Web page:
I understand that upgrading this will not enhance my gaming experience all that much, However I do play CSGO a lot which is a more CPU based game so should help a bit, and I do game between 1080p and 1440p depending on the game, But this isn't the primary reason for it, I work with a lot of Virtual machines all at one time and my CPU right now just cannot handle it plus running heavy excel sheets a long with some other software,

For what I paid for my CPU the resell value right now I'm pretty happy with for using it for 2-3 years now, So I would like to upgrade it,
 

sjenvey777

Commendable
Apr 20, 2018
23
0
1,520
1
Also in the near future I will probably swap out the 2070 given what's coming out right now in the past couple of months but they are a pain to get hold off right now and isn't super important,
 

Math Geek

Champion
Ambassador
i also am a heavy user of virtual machines and other such activities on my pc. i went with a 3700x for my 6 month old build and have not looked back. those extra cores/threads and lots of ram allow me to run multiple vm's at a time and do what i desire with them. a 5900x would of course give you even more resources to work with and might even be a bit of overkill unless you plan on running many vm's at once. i'd think somewhere in the middle such as the 5800x would be ample for average home use. but hey if you really want to go nuts, then the 5900x would offer tons of cores to spread around various vm's :)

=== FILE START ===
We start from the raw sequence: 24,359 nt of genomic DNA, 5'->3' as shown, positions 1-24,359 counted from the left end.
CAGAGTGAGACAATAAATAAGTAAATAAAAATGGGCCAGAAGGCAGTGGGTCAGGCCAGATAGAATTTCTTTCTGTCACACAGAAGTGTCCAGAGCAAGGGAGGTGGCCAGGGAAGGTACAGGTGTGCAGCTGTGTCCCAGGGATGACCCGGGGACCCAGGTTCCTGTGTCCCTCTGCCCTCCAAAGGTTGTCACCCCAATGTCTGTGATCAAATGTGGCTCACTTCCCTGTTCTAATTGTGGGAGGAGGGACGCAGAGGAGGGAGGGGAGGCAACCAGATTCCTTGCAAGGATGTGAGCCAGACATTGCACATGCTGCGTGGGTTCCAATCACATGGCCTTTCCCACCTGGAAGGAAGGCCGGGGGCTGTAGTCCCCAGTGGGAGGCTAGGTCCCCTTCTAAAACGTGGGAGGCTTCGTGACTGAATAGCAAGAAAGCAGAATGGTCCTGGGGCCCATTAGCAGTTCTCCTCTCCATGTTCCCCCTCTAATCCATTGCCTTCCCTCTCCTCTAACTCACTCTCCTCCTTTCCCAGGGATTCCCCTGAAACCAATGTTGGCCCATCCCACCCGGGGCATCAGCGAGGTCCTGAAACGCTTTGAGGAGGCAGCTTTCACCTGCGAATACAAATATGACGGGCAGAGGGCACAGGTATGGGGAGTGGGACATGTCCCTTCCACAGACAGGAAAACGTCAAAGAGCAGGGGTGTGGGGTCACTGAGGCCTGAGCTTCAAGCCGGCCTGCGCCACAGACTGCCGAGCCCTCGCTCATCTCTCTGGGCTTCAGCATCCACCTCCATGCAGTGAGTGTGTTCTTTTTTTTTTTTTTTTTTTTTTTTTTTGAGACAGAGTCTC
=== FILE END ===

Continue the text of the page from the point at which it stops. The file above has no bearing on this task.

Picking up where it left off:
Wolfshadw

Titan
Moderator
And just because I haven't seen it mentioned in a response as yet, either upgrade option will require a new motherboard.
For Intel 10th Gen Core I-series processors, you'll need a socket LGA1200 motherboard.
For AMD 5th Gen Ryzen processors, you will need a motherboard with the AM4 socket and B550 or X570 chip set (B450/X470 boards will likely need a BIOS update to be compatible).
Your RAM you can likely move forward to the new motherboard.

-Wolf sends
 
You have the ability to overclock your 8600K processor.
5.0 is possible with a good cooler.
The added single thread performance would be particularly beneficial to CSGO.
as of 3/22/2018
What % of I5-8600k chips can oc
at a aggressive vcore of 1.4 or so and delidded
4.9 96%
5.0 85%
5.1 66%
5.2 38%
5.3 13%

Note the delidded caveat.
delidding reduces the need for good cooling.

You will need a good cooler.
Most any strong processor will need a strong cooler for best performance.
What is the make/model of your case?
If you have 160mm headroom, a good twin tower air cooler like the noctua NH-D15s or DRP5 pro would do the job.

Your strongest cpu upgrade using your motherboard would be the i9-9900K.
A i7-9700K is also an option. either would likely to oc near 5.0.
You now have 6 threads, the 9700K would have 8 and the 9900K would have 16.
Most games will not make EFFECTIVE use of more than 6 threads.
There are exceptions, mainly multiplayer with many participants.